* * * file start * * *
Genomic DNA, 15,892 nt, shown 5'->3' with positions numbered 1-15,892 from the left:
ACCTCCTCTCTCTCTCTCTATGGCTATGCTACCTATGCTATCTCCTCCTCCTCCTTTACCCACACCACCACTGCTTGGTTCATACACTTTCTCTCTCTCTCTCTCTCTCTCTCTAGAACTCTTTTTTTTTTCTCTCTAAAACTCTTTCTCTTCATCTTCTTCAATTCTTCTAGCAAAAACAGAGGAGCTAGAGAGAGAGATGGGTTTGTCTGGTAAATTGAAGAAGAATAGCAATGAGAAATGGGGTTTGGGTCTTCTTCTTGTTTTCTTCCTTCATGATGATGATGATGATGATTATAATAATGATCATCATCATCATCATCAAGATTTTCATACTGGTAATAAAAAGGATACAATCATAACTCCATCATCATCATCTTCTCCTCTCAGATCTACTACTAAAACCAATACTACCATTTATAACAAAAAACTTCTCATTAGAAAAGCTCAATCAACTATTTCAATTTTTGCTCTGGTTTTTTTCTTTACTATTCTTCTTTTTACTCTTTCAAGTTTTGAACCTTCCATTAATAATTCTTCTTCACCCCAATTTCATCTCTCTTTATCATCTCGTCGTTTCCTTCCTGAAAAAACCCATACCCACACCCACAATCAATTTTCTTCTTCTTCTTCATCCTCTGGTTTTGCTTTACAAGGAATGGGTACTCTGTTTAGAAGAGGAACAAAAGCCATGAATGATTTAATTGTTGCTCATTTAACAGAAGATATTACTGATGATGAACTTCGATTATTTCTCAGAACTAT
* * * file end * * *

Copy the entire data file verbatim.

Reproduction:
Genomic DNA, 15,892 nt, shown 5'->3' with positions numbered 1-15,892 from the left:
ACCTCCTCTCTCTCTCTCTATGGCTATGCTACCTATGCTATCTCCTCCTCCTCCTTTACCCACACCACCACTGCTTGGTTCATACACTTTCTCTCTCTCTCTCTCTCTCTCTCTAGAACTCTTTTTTTTTTCTCTCTAAAACTCTTTCTCTTCATCTTCTTCAATTCTTCTAGCAAAAACAGAGGAGCTAGAGAGAGAGATGGGTTTGTCTGGTAAATTGAAGAAGAATAGCAATGAGAAATGGGGTTTGGGTCTTCTTCTTGTTTTCTTCCTTCATGATGATGATGATGATGATTATAATAATGATCATCATCATCATCATCAAGATTTTCATACTGGTAATAAAAAGGATACAATCATAACTCCATCATCATCATCTTCTCCTCTCAGATCTACTACTAAAACCAATACTACCATTTATAACAAAAAACTTCTCATTAGAAAAGCTCAATCAACTATTTCAATTTTTGCTCTGGTTTTTTTCTTTACTATTCTTCTTTTTACTCTTTCAAGTTTTGAACCTTCCATTAATAATTCTTCTTCACCCCAATTTCATCTCTCTTTATCATCTCGTCGTTTCCTTCCTGAAAAAACCCATACCCACACCCACAATCAATTTTCTTCTTCTTCTTCATCCTCTGGTTTTGCTTTACAAGGAATGGGTACTCTGTTTAGAAGAGGAACAAAAGCCATGAATGATTTAATTGTTGCTCATTTAACAGAAGATATTACTGATGATGAACTTCGATTATTTCTCAGAACTAT